MySpaceTV orders 'Delivery'
EmptyNEW YORK -- Building on the launches of "quarterlife" and "Roommates," MySpaceTV is set to launch Tuesday an unscripted hidden-camera show in which unsuspecting delivery people will get pranked.
The three-minute show, titled "Special Delivery," has an 18-episode first run exclusively on the News Corp.-owned social networking site, with new episodes premiering twice a week.
MySpace gets a co-development credit on the series along with Avalon TV, the producers of the show, which will showcase delivery people helping out with marriage proposals and performing birthday dances for dogs, among other bizarre requests.
The series initially will be sponsored by Frito-Lay/Cheetos, which will be featured in an episode around April 1 and will lend its branding to the show's Web page at myspace.com/specialdelivery. The episode will feature a man with two broken arms asking a flower delivery person to feed him the snack food.
Cristian Cussen, director of marketing and content for MySpaceTV and the executive producer on "Delivery," said that the agreement with Avalon is similar to MySpace's deal with Iron Sink Media, which produces "Roommates" for the site.
A difference in this setup, though, is that MySpace only pushed ahead with the series after it had secured sponsorship. In the first time it had used this "virtually no-risk" strategy, Cussen said they filmed three episodes of the show in the early fall, shopped it around to advertisers and went with the "quickest bidder," Cheetos.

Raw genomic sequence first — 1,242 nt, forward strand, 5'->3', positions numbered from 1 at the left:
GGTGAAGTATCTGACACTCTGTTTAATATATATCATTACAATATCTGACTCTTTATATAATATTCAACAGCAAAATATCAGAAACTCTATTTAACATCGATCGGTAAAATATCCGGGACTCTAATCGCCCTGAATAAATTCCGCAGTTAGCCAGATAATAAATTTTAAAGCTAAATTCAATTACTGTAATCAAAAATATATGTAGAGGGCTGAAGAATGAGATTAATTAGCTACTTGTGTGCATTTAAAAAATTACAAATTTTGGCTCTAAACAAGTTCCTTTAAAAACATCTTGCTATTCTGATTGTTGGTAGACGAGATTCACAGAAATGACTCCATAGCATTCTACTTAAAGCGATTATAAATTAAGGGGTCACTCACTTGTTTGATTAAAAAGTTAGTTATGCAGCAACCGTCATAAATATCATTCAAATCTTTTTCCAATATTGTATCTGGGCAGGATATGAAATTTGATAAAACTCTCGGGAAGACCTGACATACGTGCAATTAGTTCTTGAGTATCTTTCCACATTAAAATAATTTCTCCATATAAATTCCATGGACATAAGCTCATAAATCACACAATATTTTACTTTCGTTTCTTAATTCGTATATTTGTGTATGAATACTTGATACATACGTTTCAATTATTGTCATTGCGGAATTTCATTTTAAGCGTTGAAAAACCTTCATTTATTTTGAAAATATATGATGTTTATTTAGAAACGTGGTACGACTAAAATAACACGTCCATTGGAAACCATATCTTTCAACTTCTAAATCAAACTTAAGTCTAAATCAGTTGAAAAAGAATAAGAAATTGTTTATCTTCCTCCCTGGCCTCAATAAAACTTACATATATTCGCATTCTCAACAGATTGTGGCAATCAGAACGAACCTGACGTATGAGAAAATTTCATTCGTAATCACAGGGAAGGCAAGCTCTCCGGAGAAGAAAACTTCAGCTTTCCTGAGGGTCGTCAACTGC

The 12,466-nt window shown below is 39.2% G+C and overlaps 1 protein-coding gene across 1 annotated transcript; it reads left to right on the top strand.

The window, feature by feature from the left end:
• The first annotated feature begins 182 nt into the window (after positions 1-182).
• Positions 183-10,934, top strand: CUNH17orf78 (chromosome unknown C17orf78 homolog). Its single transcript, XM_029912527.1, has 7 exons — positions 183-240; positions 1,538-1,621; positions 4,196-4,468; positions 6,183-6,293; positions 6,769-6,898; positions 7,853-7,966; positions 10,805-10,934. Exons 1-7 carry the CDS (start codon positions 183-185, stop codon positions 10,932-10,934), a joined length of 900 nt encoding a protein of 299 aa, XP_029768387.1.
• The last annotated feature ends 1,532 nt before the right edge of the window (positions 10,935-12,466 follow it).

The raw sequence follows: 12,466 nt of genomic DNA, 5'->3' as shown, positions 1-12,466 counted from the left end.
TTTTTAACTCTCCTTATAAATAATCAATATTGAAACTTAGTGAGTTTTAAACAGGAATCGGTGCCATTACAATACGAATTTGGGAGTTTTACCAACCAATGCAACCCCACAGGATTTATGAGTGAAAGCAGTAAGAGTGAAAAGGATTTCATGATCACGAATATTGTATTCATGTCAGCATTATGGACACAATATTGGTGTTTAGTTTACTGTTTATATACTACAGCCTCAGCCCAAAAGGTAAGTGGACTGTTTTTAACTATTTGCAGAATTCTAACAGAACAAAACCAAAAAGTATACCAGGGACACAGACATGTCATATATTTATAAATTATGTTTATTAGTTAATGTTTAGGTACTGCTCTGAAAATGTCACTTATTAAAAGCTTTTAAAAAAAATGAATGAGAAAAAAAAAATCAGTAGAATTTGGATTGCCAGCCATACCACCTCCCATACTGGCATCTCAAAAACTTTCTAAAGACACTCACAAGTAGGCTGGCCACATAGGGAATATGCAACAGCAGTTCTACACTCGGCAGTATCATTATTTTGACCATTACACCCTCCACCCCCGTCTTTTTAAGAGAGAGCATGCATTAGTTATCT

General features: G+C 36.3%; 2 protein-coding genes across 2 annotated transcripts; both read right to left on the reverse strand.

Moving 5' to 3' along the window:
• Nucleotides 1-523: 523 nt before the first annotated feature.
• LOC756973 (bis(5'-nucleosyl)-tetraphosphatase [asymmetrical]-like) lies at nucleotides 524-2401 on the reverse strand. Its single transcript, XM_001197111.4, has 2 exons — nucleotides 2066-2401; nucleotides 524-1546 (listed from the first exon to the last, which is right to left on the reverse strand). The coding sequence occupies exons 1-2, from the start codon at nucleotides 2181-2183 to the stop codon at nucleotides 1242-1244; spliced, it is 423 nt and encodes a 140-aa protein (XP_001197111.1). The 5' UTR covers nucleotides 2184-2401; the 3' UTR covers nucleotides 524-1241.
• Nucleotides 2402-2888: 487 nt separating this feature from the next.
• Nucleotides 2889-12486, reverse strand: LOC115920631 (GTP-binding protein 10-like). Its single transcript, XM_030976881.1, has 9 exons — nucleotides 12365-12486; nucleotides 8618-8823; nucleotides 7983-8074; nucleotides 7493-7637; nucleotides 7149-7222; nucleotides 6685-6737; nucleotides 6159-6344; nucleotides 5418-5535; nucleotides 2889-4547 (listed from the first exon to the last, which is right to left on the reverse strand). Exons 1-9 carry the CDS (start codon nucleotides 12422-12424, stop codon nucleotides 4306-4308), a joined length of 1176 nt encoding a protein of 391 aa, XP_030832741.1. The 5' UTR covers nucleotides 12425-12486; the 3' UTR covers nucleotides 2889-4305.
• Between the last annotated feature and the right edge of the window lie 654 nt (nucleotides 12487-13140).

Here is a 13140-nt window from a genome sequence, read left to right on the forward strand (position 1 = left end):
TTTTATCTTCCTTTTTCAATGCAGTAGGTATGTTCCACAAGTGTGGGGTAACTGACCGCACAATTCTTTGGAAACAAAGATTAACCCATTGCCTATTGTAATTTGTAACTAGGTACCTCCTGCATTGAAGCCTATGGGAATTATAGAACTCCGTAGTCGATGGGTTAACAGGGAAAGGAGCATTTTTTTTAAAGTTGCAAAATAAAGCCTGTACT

MySpace has hopes that the show, which will be rolling out across all of the company's English-speaking sites, will serve as a format for adoption overseas. If the first season of "Delivery," which was shot around Las Vegas, performs well, the company hopes to tailor it to territories that responded well to the show.
Cussen said that if "Delivery" meets his company's expectations, he expects to have "brands lining up to help us order subsequent cycles."
"This is a format that is so high-concept and outrageous enough for the Internet," Cussen said. "I wouldn't be surprised if it continues and has a long and healthy life."
Cussen noted that "Delivery" highlights a "very big week" for MySpaceTV, as "quarterlife," a show from Marshall Herskovitz and Edward Zwick that debuted on the site last year, will premiere on NBC tonight. MySpace also recently renewed "Roommates" for a second season, and it also has distributed the Vuguru-produced "Prom Queen" and its follow-up "Summer Heat."
MySpace is "piloting a number of concepts," Cussen said, and meeting with content creators in town and abroad looking to make new original programs for the site.
"If we can get users responding to 'Delivery' in a meaningful way and validate our hopes that the Internet is the playground for serialized content, it will give us the encouragement to keep churning out these projects," Cussen said.